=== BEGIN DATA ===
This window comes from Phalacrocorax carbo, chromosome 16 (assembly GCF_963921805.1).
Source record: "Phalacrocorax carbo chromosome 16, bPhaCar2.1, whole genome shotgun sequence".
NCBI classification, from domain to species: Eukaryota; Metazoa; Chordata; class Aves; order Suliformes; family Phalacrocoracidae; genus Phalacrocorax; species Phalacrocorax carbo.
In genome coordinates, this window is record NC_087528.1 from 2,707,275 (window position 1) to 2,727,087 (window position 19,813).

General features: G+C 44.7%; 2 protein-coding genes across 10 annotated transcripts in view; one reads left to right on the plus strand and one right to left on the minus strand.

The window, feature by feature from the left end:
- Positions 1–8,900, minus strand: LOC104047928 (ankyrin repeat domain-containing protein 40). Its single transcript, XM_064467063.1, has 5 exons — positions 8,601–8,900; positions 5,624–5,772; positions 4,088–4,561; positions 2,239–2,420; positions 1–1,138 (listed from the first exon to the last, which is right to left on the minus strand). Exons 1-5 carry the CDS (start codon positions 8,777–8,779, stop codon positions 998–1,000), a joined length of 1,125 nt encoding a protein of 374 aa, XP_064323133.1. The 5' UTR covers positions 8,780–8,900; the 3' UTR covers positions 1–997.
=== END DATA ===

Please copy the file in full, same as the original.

This window comes from Phalacrocorax carbo, chromosome 16 (assembly GCF_963921805.1).
Source record: "Phalacrocorax carbo chromosome 16, bPhaCar2.1, whole genome shotgun sequence".
NCBI classification, from domain to species: Eukaryota; Metazoa; Chordata; class Aves; order Suliformes; family Phalacrocoracidae; genus Phalacrocorax; species Phalacrocorax carbo.
In genome coordinates, this window is record NC_087528.1 from 2,707,275 (window position 1) to 2,727,087 (window position 19,813).

General features: G+C 44.7%; 2 protein-coding genes across 10 annotated transcripts in view; one reads left to right on the plus strand and one right to left on the minus strand.

The window, feature by feature from the left end:
- Positions 1–8,900, minus strand: LOC104047928 (ankyrin repeat domain-containing protein 40). Its single transcript, XM_064467063.1, has 5 exons — positions 8,601–8,900; positions 5,624–5,772; positions 4,088–4,561; positions 2,239–2,420; positions 1–1,138 (listed from the first exon to the last, which is right to left on the minus strand). Exons 1-5 carry the CDS (start codon positions 8,777–8,779, stop codon positions 998–1,000), a joined length of 1,125 nt encoding a protein of 374 aa, XP_064323133.1. The 5' UTR covers positions 8,780–8,900; the 3' UTR covers positions 1–997.